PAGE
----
Millennium Post

Election 2014 gets bitter

India has completed the 6th phase of voting for 117 seats on 24 April, of the total of 543 seats that are in contention for the new Parliament.  We are now at mid point of the election which began on 7 April and the last phase ends on 12 May. Almost 400 plus seats have been voted for. The campaign from all sides who are’ party to the elections, has been largely one of abuse and recounting the misdoings of the opponents. One wonders if political ideology is dead, or is it that in the South Asian context, ideology has increasingly become irrelevant in the last decade or so.

A close study of political contests in this region would show that  elections in this region are more personality based than a vote in favour of one ideology over other. All parties opportunistically take right, left and centrist positions, so that their umbrella is all pleasing and all encompassing. This phenomenon is increasingly seen in the context of the ongoing elections in India. A seemingly weak prime minister for the last 10 years, has given this yearning for a seemingly all powerful, and a communicative macho representative who can show our economic and political enemies where they get off.  The economic showdown in the country has been attributed to a clueless and a dithering government who escalated the widespread disenchantment through excuses like global recession etc.  This is what appears to count the most amongst the voters – high disenchantment with the present government who compounded their sins of omission and commission by poor explanations and poorer credibility.  Their venality too, highlighted by a not so impartial media, has heightened the people’s expectations from the main challenger, the Bharatiya Janata Party led by a very savy and connected communicator. Besides, they gave themselves a headstart by naming Narendra Modi as the prime minsterial candidate.

 Indeed, the BJP’s prime ministerial candidate has run a very well coordinated campaign, though more than occasionally marred by communal appeals by people allegedly close to him. But in general it is the ingenuous selling of his sterling qualities to become the natural choice of the electors to be India’s prime minister that is most in evidence. A high octane campaign, if ever there was one.
The position as it looks now is that the BJP is heading to be the single largest party. By how much, is yet a matter of conjecture. The broad calculations are that they could win as much as 190 seats to 220 seats on their own and along with their alliance partners would get to the majority figure of 272. Realistically, this is a tough ask. The BJP’s presence is most dominant in 205 parliamentary constituencies, all in North India. So to score 200 out of 205 is not easy!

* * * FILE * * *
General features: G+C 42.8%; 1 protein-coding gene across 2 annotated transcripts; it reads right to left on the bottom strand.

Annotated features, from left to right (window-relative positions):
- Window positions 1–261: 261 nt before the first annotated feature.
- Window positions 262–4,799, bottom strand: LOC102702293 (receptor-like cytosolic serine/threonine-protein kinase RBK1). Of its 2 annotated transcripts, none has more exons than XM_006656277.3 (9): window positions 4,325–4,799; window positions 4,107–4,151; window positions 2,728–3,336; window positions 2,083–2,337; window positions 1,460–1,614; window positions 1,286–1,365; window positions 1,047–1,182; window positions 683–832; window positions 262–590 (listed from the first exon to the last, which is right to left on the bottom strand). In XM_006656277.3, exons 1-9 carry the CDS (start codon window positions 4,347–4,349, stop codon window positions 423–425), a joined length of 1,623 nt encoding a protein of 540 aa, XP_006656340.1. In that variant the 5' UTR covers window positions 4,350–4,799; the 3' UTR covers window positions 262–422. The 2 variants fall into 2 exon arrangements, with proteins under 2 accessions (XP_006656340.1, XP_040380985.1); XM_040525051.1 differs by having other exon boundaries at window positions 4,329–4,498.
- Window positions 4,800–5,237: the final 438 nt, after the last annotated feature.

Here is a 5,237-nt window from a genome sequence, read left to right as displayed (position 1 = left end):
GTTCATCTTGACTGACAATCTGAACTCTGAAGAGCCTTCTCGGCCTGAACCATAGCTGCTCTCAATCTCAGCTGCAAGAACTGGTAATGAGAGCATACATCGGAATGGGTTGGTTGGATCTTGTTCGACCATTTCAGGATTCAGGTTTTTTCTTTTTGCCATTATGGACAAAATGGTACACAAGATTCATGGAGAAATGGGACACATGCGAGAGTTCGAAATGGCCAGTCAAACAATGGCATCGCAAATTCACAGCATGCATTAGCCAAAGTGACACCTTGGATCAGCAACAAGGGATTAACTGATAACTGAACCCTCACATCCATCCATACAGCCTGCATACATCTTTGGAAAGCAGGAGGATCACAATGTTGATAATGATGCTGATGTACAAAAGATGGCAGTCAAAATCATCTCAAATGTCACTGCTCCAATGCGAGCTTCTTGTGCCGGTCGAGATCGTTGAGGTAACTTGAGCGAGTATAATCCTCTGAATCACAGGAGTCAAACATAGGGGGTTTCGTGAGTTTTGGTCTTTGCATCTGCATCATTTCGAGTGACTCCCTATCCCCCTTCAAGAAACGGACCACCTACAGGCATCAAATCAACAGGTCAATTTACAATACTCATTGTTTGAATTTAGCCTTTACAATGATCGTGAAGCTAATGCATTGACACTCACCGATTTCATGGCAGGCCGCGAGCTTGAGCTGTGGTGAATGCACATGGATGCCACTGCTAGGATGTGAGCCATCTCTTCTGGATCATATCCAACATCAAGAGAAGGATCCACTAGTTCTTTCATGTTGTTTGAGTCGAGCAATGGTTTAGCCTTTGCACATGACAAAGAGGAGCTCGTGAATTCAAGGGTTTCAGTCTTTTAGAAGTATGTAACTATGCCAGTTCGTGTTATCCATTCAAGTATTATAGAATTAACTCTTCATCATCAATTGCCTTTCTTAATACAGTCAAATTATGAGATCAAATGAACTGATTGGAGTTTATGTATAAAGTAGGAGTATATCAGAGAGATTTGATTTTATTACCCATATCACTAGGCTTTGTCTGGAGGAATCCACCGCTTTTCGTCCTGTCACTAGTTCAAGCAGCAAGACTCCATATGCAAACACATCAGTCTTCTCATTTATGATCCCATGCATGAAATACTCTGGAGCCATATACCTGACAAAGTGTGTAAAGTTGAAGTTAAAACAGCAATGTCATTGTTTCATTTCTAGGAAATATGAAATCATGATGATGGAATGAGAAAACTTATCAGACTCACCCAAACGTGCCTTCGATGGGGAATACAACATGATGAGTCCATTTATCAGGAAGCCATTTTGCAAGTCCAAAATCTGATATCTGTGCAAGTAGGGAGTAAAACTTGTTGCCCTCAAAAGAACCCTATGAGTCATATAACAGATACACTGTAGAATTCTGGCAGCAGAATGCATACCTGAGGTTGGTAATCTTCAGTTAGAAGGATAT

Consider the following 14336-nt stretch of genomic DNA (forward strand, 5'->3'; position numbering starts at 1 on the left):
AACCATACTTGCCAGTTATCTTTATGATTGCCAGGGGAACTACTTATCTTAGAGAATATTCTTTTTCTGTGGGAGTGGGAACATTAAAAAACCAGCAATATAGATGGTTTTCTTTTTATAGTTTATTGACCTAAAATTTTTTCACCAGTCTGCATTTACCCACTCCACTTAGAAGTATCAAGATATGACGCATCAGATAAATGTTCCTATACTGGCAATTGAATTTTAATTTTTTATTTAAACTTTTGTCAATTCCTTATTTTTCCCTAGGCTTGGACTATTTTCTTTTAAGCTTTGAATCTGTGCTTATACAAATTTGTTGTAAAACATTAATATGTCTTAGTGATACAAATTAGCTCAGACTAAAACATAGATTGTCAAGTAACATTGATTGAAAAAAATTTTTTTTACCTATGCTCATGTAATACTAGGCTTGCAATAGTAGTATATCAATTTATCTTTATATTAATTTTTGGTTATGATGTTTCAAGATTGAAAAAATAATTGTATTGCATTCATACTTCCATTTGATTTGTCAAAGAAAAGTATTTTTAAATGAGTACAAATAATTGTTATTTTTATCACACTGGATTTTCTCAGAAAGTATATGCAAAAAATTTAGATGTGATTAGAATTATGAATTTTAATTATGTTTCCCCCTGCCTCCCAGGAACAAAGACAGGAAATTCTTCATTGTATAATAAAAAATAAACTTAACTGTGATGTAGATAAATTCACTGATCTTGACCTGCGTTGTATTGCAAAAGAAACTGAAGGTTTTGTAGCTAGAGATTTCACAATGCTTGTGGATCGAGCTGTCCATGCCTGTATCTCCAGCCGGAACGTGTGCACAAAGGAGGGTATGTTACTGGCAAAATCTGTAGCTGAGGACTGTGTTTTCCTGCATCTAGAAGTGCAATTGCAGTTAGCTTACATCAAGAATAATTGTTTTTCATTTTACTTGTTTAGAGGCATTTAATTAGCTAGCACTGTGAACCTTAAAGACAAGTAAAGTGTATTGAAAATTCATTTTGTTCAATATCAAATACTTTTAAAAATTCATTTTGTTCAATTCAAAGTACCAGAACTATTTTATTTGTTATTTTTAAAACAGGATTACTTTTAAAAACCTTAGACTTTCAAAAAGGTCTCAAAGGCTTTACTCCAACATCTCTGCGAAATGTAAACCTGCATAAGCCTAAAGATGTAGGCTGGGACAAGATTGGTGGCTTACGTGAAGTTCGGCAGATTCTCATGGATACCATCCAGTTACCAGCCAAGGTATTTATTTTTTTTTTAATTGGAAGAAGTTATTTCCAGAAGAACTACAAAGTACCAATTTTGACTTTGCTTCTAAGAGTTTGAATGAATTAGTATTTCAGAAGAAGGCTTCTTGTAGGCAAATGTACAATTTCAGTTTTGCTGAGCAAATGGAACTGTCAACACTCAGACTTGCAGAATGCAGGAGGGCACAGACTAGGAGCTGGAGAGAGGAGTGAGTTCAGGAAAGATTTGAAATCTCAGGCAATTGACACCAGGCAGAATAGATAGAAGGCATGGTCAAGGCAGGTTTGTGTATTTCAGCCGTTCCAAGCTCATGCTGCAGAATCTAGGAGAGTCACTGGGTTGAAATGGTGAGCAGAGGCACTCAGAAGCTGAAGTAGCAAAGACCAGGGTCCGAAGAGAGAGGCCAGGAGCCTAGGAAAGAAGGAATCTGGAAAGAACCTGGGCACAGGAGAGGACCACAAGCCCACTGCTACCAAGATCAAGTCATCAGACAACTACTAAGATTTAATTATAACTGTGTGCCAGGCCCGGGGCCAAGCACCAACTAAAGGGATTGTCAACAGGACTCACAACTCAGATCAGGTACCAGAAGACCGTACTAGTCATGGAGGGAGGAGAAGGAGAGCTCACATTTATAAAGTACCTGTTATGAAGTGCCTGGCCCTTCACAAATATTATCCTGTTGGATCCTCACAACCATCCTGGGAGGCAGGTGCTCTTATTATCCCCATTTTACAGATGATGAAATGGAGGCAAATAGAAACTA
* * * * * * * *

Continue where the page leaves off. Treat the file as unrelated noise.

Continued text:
The ethical dimension of politics has been totally ignored by all concerned, including the voter.  The voter is not exactly looking for a morally and ethically sound candidate. Witness the fact that as per ADR’s analysis, that out of total number 6,727 candidates contesting up to Phase 7, 17 per cent have criminal cases pending against them. And they come from all parties. The average citizen is desperate to get a government that will uphold the rule of law for him, give him a chance to pursue his livelihood and control prices of essential goods. He is looking for some government which will ease up the strains and stresses of doing his business. This is an election of the young and aspirational voter.  His perception of present times is that the incumbent government led by the Indian National Congress has destroyed his dream of a good job, good house, good education and a good life. He is hoping that the opposition led by the BJP will allow him to recreate his dream. There are a 100 million first time voters who are going to make their choice in this election.  Add to this, there are 101 million smart phone users.

This makes it truly a big social media election. It is the largest public relations campaign of all times to make a human being look bigger than his reality. Tragically, all the others are only sniping at his heels, without bothering to carve out a positive image for themselves.

The tempo and nature including the content and the context has been set by the BJP’s PM candidate. He has positioned himself as the change that people want to see. The people of India are in the process of making up their minds on that. Another 100 plus seats to be
contested and the fight gets bitter and bitter. 

The author is director at India Habitat Centre

Raj Liberhan

Raj Liberhan

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